• It applies in situation where you have a single observation per cell, that is each rater assess only one item (no replicates).

You might recall that the interaction term is confounded with the error term when there're no replicates in an ANOVA design; in inter-rater studies, it means we have only one rating for each rater x item cell. Tukey's test in this case provide a 1-DF test for assessing any deviation from additivity, which is a common assumption to interpret a main effect in two-factor models. Here is a tutorial describing how it works.

I must admit I never used it when computing ICC, and I spent some times trying to reproduce Dave Garson's results with R. This led me to the following two papers that showed that Tukey's nonadditivity test might not be the "best" test to use as it will fail to recover a true interaction effect (e.g., where some raters exhibit an opposite rating behavior compared to the rest of the raters) when there's no main effect of the target of the ratings (e.g., marks given to items):

1. Lahey, M.A., Downey, R.G., and Saal, F.E. (1983). Intraclass Correlations: There's More There Than Meets the Eye. Psychological Bulletin, 93(3), 586-595.
2. Johnson, D.E. and Graybill, F.A. (1972). An analysis of a two-way model with interaction and no replication. Journal of the American Statistical Association, 67, 862-868.
3. Hegemann, V. and Johnson, D.E. (1976). The power of two tests for nonadditivity. Journal of the American Statistical Association, 71(356), 945-948.

(I'm very sorry but I couldn't find ungated PDF version of those papers. The first one is really a must-read one.)

About your particular design, you considered raters as fixed effects (hence the use of Shrout and Fleiss's type 3 ICC, i.e. mixed model approach). In this case, Lahey et al. (1) stated that you face a situation of nonorthogonal interaction components (i.e., the interaction is not independent of other effect) and a biased estimate of the rating effect -- but, this for the case where you have a single observation per cell (ICC(3,1)). With multiple ratings per items, estimating ICC(3,k) requires the "assumption of nonsignificance of the interaction. In this case, the ANOVA effects are neither theoretically nor mathematically independent, and without adequate justification, the assumption of no interaction is very tenuous."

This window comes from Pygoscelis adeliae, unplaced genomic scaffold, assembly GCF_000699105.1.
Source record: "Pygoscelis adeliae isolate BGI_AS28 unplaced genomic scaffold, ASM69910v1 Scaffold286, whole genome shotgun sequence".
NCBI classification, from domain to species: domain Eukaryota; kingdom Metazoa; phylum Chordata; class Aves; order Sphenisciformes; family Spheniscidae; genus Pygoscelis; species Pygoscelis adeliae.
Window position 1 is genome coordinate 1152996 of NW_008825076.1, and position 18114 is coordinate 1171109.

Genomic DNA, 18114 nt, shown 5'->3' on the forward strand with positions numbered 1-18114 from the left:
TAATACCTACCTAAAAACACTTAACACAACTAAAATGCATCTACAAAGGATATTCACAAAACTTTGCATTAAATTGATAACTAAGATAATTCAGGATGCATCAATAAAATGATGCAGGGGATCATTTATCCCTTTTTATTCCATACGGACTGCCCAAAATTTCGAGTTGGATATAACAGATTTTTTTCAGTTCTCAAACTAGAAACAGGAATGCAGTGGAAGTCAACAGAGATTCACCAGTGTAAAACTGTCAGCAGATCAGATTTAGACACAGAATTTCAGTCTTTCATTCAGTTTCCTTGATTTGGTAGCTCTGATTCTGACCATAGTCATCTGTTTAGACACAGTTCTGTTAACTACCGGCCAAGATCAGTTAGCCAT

In other words, such an interaction test aims at offering you diagnostic information. My opinion is that you can go on with you ICC, but be sure to check that (a) there's a significant effect for the target of ratings (otherwise, it would mean the reliability of measurements is low), (b) no rater systematically deviates from others' ratings (this can be done graphically, or based on the residuals of your ANOVA model).

More technical details are given below.

The alternative test that is proposed is called the characteristic root test of the interaction (2,3). Consider a multiplicative interaction model of the form (here, as an effect model, that is we use parameters that summarize deviations from the grand mean):

$$\mu_{ij}=\mu + \tau_i + \beta_j + \lambda\alpha_i\gamma_j + \varepsilon_{ij}$$

with $\tau$ ($i=1,\dots,t$) the effect due to targets/items, $\beta$ ($j=1,\dots,b$) the effect of raters, $\alpha\gamma$ the interaction targets x raters, and the usual assumptions for the distribution of errors and parameters constraints. We can compute the largest characteristic root of $Z'Z$ or $ZZ'$, where $Z=z_{ij}=y_{ij}-y_{i\cdot}-y_{\cdot j}+y_{\cdot\cdot}$ is the $t \times b$ matrix of residuals from an additive model.

The test then relies on the idea of using $\lambda_1/\text{RSS}$ as a test statistic ($H_0:\, \lambda=0$) where $\lambda_1$ is the largest nonzero characteristic root of $ZZ'$ (or $Z'Z$), and RSS equals the residual sum of squares from an additive model (2).